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[whatwg] Why isn't the "pattern" attribute applied to <input type="number">?

From: Mounir Lamouri <mounir@lamouri.fr>
Date: Mon, 13 Feb 2012 10:54:03 -0500
Message-ID: <4F39321B.9030601@lamouri.fr>
On 02/10/2012 05:49 AM, Ms2ger wrote:
> On 02/10/2012 11:39 AM, brenton strine wrote:
>> Regarding the an input with type in the "number" state, the spec states
>> that the "pattern" attribute "must not be specified and do[es] not
>> apply<http://dev.w3.org/html5/spec/common-input-element-attributes.html#do-not-apply>
>>
>> to
>> the element". (
>> http://dev.w3.org/html5/spec/states-of-the-type-attribute.html#number-state-type-number
>>
>> )
>>
>> Why is it specifically blocked? Doesn't that encourage the use of a less
>> semantic "text" input type for numbers that need to be validated beyond
>> simple max and min?
>>
>> What if you want the number to be either 13 or 16 digits long, as with a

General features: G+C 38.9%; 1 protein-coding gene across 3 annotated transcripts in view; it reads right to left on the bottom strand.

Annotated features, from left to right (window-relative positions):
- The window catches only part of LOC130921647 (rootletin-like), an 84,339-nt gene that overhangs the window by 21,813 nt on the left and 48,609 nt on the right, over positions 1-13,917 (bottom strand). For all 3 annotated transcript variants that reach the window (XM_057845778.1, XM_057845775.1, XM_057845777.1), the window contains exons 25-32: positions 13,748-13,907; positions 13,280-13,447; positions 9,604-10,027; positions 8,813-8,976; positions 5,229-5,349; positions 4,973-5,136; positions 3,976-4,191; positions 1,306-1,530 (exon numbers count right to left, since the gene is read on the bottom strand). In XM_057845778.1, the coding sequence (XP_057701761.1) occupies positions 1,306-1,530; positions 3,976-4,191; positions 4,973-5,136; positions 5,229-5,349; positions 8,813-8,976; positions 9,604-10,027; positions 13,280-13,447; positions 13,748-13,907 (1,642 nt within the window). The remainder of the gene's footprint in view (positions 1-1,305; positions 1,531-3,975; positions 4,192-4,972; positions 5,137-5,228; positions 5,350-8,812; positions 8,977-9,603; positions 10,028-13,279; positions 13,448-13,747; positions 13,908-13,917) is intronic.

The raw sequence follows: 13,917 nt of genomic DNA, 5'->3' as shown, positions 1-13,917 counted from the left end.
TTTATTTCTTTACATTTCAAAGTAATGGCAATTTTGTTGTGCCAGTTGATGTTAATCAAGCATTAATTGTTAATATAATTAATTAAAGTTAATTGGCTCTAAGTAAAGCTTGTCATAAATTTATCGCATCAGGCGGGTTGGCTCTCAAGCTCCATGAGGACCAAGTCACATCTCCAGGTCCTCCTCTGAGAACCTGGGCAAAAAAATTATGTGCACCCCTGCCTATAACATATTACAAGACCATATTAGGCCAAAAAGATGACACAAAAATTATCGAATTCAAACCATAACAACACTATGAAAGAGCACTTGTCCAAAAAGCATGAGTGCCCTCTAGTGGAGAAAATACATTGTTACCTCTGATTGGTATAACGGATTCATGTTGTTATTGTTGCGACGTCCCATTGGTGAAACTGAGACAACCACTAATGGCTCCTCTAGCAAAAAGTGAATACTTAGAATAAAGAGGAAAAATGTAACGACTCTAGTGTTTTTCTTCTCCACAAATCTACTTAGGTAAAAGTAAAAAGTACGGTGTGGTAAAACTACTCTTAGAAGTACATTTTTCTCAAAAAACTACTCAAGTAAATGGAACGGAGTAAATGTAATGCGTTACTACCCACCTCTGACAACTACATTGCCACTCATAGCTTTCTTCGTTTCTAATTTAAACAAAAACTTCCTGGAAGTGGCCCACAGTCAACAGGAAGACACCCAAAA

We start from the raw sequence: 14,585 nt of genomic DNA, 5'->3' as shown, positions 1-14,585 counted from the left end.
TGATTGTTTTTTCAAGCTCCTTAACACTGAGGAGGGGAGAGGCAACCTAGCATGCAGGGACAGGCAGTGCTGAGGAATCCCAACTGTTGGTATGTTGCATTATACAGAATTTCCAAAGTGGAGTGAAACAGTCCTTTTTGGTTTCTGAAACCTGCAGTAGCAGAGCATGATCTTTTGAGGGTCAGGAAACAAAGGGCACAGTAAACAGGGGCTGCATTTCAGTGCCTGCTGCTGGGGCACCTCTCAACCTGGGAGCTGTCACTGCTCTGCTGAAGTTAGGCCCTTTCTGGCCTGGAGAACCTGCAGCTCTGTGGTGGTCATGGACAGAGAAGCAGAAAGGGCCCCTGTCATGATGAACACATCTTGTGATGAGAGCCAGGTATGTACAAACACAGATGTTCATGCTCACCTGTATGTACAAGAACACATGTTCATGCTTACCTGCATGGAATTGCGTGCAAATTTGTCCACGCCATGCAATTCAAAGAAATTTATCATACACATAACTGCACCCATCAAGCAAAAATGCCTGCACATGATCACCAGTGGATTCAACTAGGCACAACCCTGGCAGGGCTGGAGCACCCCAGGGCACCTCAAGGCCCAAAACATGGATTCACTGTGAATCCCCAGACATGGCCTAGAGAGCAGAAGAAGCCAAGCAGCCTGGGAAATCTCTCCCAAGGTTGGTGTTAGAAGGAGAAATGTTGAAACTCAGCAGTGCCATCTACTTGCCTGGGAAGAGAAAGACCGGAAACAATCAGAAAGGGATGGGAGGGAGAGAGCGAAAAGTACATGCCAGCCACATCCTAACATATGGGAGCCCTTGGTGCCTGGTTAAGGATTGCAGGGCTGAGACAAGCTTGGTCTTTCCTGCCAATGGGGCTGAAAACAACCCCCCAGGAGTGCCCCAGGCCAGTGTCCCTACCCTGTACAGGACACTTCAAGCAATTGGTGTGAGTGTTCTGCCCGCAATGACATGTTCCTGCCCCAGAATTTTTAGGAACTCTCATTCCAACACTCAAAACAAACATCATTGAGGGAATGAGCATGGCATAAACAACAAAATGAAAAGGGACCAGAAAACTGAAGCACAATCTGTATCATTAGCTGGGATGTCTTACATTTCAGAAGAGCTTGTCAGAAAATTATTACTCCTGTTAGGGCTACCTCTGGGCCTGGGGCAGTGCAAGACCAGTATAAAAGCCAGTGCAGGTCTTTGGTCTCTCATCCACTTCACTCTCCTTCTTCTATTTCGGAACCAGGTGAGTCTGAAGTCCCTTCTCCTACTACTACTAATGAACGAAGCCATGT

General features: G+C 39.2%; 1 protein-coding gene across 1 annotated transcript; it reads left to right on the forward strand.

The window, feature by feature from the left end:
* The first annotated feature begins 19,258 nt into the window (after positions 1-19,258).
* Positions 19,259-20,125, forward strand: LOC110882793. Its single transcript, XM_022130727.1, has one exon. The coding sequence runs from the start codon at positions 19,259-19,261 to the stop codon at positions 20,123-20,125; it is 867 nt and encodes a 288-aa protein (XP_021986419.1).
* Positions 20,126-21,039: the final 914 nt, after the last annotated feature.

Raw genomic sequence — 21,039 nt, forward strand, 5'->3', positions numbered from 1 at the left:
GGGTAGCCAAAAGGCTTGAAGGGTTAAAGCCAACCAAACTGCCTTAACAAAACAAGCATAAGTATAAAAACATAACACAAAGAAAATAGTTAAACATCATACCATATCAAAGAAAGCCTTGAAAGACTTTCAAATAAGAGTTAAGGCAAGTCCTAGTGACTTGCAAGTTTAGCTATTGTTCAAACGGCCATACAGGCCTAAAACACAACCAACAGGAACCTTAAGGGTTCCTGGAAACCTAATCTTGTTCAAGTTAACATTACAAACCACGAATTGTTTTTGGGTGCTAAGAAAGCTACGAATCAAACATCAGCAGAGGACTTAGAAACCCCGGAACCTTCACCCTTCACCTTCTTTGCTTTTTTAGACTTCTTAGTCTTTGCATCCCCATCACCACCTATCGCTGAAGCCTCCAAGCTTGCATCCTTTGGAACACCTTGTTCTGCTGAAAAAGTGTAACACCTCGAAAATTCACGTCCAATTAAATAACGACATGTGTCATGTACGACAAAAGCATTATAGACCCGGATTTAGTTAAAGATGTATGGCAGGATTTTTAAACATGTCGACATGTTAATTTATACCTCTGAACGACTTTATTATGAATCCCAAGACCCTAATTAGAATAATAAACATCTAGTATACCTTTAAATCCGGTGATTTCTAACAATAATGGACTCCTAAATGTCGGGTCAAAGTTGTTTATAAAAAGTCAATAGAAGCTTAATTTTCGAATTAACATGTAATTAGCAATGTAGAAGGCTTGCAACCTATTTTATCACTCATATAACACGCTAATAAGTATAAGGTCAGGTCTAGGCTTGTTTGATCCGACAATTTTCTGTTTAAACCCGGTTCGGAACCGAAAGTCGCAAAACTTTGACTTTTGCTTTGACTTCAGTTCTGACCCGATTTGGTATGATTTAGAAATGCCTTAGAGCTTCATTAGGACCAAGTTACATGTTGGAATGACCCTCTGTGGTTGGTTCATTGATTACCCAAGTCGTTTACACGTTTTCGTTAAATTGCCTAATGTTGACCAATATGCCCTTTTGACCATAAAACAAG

>> credit card
>>
>> pattern="(\d{5}([\-]\d{4})?)"
>>
>> or you want a US ZIP or ZP4 code which can either be nnnnn or nnnnn-nnnn
>>
>> pattern="(\d{5}([\-]\d{4})?)"
>>
>> To get the pattern to validate, I have to (non-semantically) change the
>> input to the text state? I much prefer the current behavior of Firefox
>> (tested 9 and 10) which does validate the pattern.
> 
> Using input type=number for those cases is wrong. You would not use a
> credit card number or a ZIP code in calculations. (In fact, in the
> United Kingdom, post codes contain letters.)

Ms2ger is correct. What you want is something like proposed in this bug:
https://www.w3.org/Bugs/Public/show_bug.cgi?id=12885

--
Mounir
Received on Monday, 13 February 2012 07:54:03 UTC

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